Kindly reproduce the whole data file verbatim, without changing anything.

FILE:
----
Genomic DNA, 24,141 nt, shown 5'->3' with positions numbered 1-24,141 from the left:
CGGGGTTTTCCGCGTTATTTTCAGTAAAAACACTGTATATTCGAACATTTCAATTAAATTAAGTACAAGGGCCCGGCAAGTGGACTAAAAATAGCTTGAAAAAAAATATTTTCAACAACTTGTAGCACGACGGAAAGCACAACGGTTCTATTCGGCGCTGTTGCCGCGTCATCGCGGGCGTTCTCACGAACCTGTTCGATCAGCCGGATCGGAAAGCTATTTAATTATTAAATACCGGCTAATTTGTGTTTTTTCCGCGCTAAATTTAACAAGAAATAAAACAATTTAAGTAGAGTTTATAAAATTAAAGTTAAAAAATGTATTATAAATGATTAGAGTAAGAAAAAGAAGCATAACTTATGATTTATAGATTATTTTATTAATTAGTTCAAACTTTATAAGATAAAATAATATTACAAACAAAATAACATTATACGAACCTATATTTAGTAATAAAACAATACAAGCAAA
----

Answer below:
Genomic DNA, 24,141 nt, shown 5'->3' with positions numbered 1-24,141 from the left:
CGGGGTTTTCCGCGTTATTTTCAGTAAAAACACTGTATATTCGAACATTTCAATTAAATTAAGTACAAGGGCCCGGCAAGTGGACTAAAAATAGCTTGAAAAAAAATATTTTCAACAACTTGTAGCACGACGGAAAGCACAACGGTTCTATTCGGCGCTGTTGCCGCGTCATCGCGGGCGTTCTCACGAACCTGTTCGATCAGCCGGATCGGAAAGCTATTTAATTATTAAATACCGGCTAATTTGTGTTTTTTCCGCGCTAAATTTAACAAGAAATAAAACAATTTAAGTAGAGTTTATAAAATTAAAGTTAAAAAATGTATTATAAATGATTAGAGTAAGAAAAAGAAGCATAACTTATGATTTATAGATTATTTTATTAATTAGTTCAAACTTTATAAGATAAAATAATATTACAAACAAAATAACATTATACGAACCTATATTTAGTAATAAAACAATACAAGCAAA